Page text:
At 3:15 a.m. on March 13, 1964, Catherine Susan Genovese was raped and stabbed to death by a serial killer in a widely misreported incident which prompted research into diffusion of responsibility and the bystander effect.

The event itself, however, was not as originally reported. There may have been no bystanders who were in a position to help, and who failed to act. The defamatory moral judgment passed on people living in the area at the time were apparently wrongheaded.

In 2007, Rachel Manning, Mark Levine and Alan Collins published a study of it in American Psychologist:

This article argues that an iconic event in the history of helping research–the story of the 38 witnesses who remained inactive during the murder of Kitty Genovese–is not supported by the available evidence. Using archive material, the authors show that there is no evidence for the presence of 38 witnesses, or that witnesses observed the murder, or that witnesses remained inactive. Drawing a distinction between the robust bystander research tradition and the story of the 38 witnesses, the authors explore the consequences of the story for the discipline of psychology. They argue that the story itself plays a key role in psychology textbooks. They also suggest that the story marks a new way of conceptualizing the dangers of immersion in social groups. Finally, they suggest that the story itself has become a modern parable, the telling of which has served to limit the scope of inquiry into emergency helping.

There may be either more wrong in Richmond, Calif., or less, than we can responsibly infer from published accounts.

October 28, 2009 Posted by | Crime, Cultural | , , | 1 Comment

Defense/hate-crimes bill signed into law

President Obama killed some costly defense projects and took the landmark civil rights step of extending federal hate crimes coverage to homosexuals when he signed the defense bill passed last week.

October 28, 2009 Posted by | Crime, Obama | , | Comments Off on Defense/hate-crimes bill signed into law

Congo/Women

This photograph by Lynsey Addario is from “Congo/Women: Portraits of War,” on view in the north gallery of the public lobby at the United Nations through Nov. 12.

It’s about rape, used as a weapon of war in the Congo.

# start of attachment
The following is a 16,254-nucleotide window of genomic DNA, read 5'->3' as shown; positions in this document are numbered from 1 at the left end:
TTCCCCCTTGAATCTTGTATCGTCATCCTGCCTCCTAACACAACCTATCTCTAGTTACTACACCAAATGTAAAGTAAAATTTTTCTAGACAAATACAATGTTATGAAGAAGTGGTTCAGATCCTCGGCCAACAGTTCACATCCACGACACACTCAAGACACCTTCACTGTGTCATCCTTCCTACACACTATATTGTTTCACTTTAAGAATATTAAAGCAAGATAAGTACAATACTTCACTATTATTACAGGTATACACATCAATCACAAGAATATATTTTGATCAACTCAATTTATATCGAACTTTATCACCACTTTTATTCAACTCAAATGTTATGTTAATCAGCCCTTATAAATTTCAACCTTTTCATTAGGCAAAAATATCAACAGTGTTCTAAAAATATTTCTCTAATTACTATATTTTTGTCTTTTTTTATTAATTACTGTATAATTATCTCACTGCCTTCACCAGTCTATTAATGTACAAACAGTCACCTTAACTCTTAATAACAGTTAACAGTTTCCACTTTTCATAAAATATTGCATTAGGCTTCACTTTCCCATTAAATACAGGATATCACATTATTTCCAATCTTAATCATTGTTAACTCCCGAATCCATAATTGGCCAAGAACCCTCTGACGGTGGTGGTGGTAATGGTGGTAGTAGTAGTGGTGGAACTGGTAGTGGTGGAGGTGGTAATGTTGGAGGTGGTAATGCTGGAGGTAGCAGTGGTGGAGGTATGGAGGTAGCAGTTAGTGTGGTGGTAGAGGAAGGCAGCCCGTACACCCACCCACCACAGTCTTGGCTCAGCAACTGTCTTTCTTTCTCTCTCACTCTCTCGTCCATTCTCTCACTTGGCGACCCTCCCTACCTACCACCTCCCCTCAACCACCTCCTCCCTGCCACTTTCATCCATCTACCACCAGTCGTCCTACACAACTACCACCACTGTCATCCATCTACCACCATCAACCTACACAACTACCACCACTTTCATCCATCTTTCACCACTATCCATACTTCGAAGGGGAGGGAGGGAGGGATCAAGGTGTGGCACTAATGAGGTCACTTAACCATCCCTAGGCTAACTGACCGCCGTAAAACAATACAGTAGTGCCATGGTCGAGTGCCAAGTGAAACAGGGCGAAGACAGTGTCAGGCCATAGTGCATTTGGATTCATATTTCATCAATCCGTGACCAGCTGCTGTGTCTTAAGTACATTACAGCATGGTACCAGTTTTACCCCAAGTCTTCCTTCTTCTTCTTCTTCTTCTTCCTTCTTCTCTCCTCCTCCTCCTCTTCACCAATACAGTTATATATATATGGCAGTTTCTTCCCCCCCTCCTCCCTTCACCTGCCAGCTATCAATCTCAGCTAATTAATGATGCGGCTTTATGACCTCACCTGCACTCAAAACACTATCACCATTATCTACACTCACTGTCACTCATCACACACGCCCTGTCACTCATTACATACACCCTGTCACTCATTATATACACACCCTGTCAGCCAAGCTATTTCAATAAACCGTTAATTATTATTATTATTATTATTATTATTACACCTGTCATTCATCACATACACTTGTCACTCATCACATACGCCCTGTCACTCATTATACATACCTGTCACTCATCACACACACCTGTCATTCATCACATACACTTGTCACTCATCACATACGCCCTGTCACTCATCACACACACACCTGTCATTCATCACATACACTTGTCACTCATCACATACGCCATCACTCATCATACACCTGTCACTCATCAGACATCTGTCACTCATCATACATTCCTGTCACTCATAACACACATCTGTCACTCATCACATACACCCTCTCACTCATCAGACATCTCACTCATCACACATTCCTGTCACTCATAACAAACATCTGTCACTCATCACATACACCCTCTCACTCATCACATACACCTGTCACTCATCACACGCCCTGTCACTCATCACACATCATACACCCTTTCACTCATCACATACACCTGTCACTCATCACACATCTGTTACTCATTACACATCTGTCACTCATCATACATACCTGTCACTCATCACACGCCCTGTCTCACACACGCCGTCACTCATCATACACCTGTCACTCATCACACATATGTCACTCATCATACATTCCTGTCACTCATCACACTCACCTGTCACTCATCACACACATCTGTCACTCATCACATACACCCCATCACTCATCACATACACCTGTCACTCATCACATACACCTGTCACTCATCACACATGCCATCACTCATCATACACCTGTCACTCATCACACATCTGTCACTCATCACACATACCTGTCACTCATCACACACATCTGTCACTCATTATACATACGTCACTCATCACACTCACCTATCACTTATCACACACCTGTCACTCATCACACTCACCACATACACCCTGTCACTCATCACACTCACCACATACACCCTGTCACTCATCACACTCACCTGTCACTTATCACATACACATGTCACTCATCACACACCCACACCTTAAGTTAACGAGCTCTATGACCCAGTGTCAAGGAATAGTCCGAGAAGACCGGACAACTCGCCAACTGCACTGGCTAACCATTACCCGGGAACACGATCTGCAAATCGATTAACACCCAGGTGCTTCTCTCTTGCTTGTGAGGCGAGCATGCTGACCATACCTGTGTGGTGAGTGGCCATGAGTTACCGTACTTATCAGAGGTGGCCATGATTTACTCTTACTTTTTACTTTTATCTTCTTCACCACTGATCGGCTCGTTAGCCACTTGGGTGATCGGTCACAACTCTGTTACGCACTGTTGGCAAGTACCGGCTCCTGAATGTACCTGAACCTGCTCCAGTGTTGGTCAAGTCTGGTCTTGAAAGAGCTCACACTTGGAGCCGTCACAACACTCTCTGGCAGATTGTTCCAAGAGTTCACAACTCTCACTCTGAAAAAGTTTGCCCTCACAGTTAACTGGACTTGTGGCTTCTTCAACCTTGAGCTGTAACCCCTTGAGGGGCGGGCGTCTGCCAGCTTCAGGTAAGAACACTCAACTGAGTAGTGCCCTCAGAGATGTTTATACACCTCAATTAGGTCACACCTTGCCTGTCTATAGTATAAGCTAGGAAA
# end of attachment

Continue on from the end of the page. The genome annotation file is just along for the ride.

The prevalence and intensity of sexual violence in the Congo is described as the worst in the world.

The passage below is from The Physical and Psychological Impact of Rape – one of several on the associated Web site:

Frequently observed psychological effects include intense feelings of worthlessness and shame, guilt and culpability, social isolation aggravated by family and community rejection, depression, paranoia, and apathy. Often victims are left by their husbands, separated from their children, and reluctant to engage in normal daily activities.

All in addition to horrific physical wounds. Read the entire piece (and others) here.

October 28, 2009 Posted by | Politics, torture | , , , | 2 Comments

Look before you cross the Trick or Treat street

deathrate

Yes, protect the children against contracting H1N1 from Halloween treats (or giving it to someone else). Carefully, while remembering that the real horror of Halloween is pedestrian deaths.

Liz Szabo writes for USA Today:

Children are more than twice as likely to be killed by a car while walking on Halloween than any other night of the year, according to Safe Kids USA. More than 540 kids under age 14 are killed in pedestrian accidents each year. In an analysis of deaths from 2002 to 2006, the group found an average of 2.2 children are killed in pedestrian accidents from 4 to 10 p.m. on Halloween, compared with one child every other evening at the same time.

Halloween is the most dangerous day of the year for kids because they’re out in large numbers and wearing costumes which are not designed to make them visible to motorists.

In addition to pedestrian safety, get the H1N1 vaccine before making your traditional Trick or Treat trips, follow the other Centers for Disease Control and Prevention tips and use this teachable evening to train the children in how to be and remain flu-safe.